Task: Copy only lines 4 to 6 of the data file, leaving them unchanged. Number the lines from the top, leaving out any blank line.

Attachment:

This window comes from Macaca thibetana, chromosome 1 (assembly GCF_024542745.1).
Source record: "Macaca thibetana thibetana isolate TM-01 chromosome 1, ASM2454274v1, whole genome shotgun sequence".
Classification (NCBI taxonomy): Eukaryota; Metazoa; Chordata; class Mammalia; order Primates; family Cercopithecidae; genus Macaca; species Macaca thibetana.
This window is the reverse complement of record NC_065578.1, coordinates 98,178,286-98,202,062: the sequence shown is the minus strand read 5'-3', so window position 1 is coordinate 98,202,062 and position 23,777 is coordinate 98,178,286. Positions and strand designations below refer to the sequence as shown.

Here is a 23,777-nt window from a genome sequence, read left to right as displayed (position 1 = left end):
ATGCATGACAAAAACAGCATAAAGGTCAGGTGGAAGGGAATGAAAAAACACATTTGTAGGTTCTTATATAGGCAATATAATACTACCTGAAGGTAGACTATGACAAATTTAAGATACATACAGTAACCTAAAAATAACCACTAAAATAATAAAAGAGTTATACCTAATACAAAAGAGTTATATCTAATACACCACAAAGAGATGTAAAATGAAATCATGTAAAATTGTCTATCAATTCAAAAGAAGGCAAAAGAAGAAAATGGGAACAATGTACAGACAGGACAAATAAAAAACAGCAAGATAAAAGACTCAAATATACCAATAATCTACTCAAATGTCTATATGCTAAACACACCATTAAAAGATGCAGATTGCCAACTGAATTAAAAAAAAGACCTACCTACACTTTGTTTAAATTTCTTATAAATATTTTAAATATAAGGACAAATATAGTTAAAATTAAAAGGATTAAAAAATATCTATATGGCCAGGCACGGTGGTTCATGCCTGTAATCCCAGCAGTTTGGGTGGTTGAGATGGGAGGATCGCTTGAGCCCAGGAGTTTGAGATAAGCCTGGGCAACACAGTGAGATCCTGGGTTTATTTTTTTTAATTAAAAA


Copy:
This window is the reverse complement of record NC_065578.1, coordinates 98,178,286-98,202,062: the sequence shown is the minus strand read 5'-3', so window position 1 is coordinate 98,202,062 and position 23,777 is coordinate 98,178,286. Positions and strand designations below refer to the sequence as shown.

Here is a 23,777-nt window from a genome sequence, read left to right as displayed (position 1 = left end):
ATGCATGACAAAAACAGCATAAAGGTCAGGTGGAAGGGAATGAAAAAACACATTTGTAGGTTCTTATATAGGCAATATAATACTACCTGAAGGTAGACTATGACAAATTTAAGATACATACAGTAACCTAAAAATAACCACTAAAATAATAAAAGAGTTATACCTAATACAAAAGAGTTATATCTAATACACCACAAAGAGATGTAAAATGAAATCATGTAAAATTGTCTATCAATTCAAAAGAAGGCAAAAGAAGAAAATGGGAACAATGTACAGACAGGACAAATAAAAAACAGCAAGATAAAAGACTCAAATATACCAATAATCTACTCAAATGTCTATATGCTAAACACACCATTAAAAGATGCAGATTGCCAACTGAATTAAAAAAAAGACCTACCTACACTTTGTTTAAATTTCTTATAAATATTTTAAATATAAGGACAAATATAGTTAAAATTAAAAGGATTAAAAAATATCTATATGGCCAGGCACGGTGGTTCATGCCTGTAATCCCAGCAGTTTGGGTGGTTGAGATGGGAGGATCGCTTGAGCCCAGGAGTTTGAGATAAGCCTGGGCAACACAGTGAGATCCTGGGTTTATTTTTTTTAATTAAAAA